AMITIAE - Sunday 11 March 2012

Promtr - Public Speaking Teleprompter: Professional Delivery from the iPad

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By Graham K. Rogers


Just days before the floods came to the area of Bangkok I lived in, outside the university where I work the Tha Chin river was already making its presence felt. A small delegation from Japan, Korea and other countries in the region were attending a conference at Salaya on water management and waste disposal. I was asked to write a welcoming speech for a colleague, but as the time arrived, it was clear that problems outside were delaying her. It dawned on me that I would be giving the welcome myself.

I grabbed the iPad and started Keynote, pasting a sentence or two into each slide and making the font large so that it I could see it more easily. I was right: I did make the speech. Flipping through each of the slides made it an easy delivery and there were a number of approving nods from the Japanese delegates. Using the iPad in this way, I was able to gauge however, a few ways in which the presentation on the device (and the way it might be supported) should be improved.

I was intrigued therefore by the arrival of an app that allows the use of an iPad as a form of teleprompter: Promtr - Public Speaking Teleprompter. This sort of device has been in use in newsrooms for years with the reporter apparently reading out a story with no obvious reference to a script (you can see eye movement when they get to the end of a line). Politicians have also made good use of such devices and the one used by Ronald Reagan made Mrs Thatcher interested in acquiring one for her own use.

To make a speech and appear spontaneous as the best actors are able to do, requires that the speech be learned thoroughly. Time constraints and speech writers (Churchill wrote his own, few do these days) often mean that orators may have never seen the words before they are thrust in front of them. A local news reader used to suffer from this as the script was put in his hands as the microphone was turned on: it was painful to hear the ends of the lines in the middle of sentences, and the mangled phrases. A properly used teleprompter can rescue someone making such an oral contribution.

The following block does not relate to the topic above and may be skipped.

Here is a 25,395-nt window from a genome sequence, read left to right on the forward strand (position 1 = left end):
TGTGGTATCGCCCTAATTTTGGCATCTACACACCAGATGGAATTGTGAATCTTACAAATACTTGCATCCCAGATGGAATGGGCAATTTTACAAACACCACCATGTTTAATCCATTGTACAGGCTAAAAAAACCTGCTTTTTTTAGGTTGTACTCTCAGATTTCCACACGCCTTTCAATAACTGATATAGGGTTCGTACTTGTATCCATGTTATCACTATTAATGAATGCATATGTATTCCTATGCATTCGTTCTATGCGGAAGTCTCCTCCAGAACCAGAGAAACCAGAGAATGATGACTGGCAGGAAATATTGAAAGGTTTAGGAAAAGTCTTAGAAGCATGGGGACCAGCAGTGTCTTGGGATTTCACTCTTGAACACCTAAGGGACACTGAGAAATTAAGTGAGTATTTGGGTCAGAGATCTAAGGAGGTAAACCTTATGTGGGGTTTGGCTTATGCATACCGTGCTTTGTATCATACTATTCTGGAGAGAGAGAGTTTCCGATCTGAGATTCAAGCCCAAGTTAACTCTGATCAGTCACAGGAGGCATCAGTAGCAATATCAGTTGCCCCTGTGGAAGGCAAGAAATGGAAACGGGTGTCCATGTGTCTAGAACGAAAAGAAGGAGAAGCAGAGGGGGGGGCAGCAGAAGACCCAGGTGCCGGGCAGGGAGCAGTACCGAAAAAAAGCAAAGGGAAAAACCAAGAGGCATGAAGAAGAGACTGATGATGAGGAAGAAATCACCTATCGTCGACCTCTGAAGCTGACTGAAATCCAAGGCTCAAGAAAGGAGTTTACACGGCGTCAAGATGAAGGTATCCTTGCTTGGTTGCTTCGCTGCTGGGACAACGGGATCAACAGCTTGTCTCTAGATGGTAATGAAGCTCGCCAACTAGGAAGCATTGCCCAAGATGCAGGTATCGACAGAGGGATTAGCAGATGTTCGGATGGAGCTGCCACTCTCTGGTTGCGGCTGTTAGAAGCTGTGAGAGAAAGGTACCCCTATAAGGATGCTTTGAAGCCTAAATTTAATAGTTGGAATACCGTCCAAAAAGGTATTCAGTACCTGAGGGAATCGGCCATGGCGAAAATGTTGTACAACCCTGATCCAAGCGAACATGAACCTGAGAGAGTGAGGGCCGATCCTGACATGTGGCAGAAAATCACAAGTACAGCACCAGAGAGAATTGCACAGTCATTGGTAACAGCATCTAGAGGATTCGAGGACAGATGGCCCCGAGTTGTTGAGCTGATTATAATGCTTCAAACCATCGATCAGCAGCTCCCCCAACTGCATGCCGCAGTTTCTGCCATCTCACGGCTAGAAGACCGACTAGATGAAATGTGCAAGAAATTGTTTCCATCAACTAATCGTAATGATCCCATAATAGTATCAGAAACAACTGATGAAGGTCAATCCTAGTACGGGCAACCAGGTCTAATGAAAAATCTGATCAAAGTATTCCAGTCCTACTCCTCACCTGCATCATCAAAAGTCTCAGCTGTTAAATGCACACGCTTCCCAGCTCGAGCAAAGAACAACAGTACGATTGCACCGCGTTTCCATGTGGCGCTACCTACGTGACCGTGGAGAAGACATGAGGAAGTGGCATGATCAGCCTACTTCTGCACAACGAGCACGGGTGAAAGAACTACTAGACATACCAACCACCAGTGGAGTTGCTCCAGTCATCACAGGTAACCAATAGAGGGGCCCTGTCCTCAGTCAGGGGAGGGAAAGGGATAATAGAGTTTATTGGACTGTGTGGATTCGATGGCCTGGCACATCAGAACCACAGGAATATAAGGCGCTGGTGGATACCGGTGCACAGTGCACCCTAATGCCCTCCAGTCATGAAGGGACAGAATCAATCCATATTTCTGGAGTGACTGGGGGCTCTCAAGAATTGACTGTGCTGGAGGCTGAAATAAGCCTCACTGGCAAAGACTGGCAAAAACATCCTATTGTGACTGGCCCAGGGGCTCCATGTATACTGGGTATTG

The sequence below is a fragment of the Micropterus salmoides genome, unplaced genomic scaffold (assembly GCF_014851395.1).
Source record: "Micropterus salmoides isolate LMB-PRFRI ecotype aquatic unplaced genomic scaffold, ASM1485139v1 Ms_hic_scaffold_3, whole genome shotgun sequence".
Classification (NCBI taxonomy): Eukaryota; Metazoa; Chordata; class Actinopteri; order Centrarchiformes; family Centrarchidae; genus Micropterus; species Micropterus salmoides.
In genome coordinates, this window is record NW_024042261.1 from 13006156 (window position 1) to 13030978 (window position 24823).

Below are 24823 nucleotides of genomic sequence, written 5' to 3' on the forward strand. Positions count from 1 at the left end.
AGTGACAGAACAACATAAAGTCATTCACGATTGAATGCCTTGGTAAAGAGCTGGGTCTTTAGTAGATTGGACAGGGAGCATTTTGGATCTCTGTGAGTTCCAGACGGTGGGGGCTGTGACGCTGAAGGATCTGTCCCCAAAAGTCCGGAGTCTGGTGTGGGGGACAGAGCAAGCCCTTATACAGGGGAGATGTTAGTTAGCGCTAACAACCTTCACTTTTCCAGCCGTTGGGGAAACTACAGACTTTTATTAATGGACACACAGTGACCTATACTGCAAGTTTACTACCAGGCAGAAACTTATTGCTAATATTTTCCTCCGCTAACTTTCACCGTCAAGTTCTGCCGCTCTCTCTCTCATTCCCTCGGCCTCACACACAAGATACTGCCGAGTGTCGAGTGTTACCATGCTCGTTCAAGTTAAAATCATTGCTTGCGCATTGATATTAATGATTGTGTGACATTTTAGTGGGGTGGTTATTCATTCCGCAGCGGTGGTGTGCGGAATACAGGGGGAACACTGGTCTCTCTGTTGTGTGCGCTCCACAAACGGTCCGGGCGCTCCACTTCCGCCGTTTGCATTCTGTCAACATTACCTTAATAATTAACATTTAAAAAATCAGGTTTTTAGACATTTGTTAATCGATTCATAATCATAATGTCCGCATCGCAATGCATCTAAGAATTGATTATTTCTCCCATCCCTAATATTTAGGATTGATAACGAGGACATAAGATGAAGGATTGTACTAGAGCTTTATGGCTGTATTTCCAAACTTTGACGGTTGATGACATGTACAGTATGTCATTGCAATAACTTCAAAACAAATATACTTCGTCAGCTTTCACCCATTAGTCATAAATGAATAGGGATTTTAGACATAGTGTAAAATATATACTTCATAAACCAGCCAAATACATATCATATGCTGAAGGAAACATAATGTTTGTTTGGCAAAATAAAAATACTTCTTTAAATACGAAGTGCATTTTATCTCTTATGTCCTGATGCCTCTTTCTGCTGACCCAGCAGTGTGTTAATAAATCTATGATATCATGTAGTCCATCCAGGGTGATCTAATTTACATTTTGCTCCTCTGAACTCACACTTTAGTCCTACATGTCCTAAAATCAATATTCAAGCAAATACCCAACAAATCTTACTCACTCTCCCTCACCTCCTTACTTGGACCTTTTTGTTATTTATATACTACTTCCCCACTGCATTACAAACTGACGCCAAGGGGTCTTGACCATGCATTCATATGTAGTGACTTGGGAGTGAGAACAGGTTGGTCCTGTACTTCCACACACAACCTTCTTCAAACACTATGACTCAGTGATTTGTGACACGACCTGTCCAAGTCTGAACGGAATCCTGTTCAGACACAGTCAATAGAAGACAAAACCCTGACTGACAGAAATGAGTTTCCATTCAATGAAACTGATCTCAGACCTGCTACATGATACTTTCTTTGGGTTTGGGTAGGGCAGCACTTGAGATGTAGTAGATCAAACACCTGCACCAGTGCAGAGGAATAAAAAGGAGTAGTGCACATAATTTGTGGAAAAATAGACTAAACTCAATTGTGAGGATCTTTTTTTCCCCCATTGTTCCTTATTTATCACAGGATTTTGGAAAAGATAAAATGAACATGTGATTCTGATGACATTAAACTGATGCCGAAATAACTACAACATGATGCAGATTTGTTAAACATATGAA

The app is only available for the iPad, but this is unsurprising. The iPhone screen would normally be too small for such a task: you need to be able to see a text clearly in order to read it out. At $1.99 this is not an expensive app although it is not perfect. There is still room for some improvement.


Entering the Text - Landscape

The app opens with an already entered text: "Here's to the crazy ones". This was used in Apple's famous 1997 advertisement. In landscape mode, the text box is at the centre of the screen. To the left is a list of texts, with controls to add or import. Adding brings up a blank screen. The keyboard is displayed when we tap on the screen.

I made three experimental texts, but could see no way to save these. Restarting the app on two occasions lost them. If there is an automatic save, it was not reliable.

Import uses the Apps section of iTunes when the iPad is linked either by wifi or USB cable. The video demonstration of the feature that can be viewed in the app, showed text (txt) files being added to the panel. I tried with PDF, RTF, DOC and RTFD files. Only the TXT file worked for me. It is not a major hardship to create such a file, but many users only have limited experience of handling file types. It would be nice to see the range of files the app can handle increased.

To the right of the text panel, are a series of useful controls. At the top is an On/Off switch for Mirror: if the iPad is to be reflected in a surface this needs to be on. A speed control showing a % figure is below the mirror button, but this can also be adjusted when the teleprompter display is operating.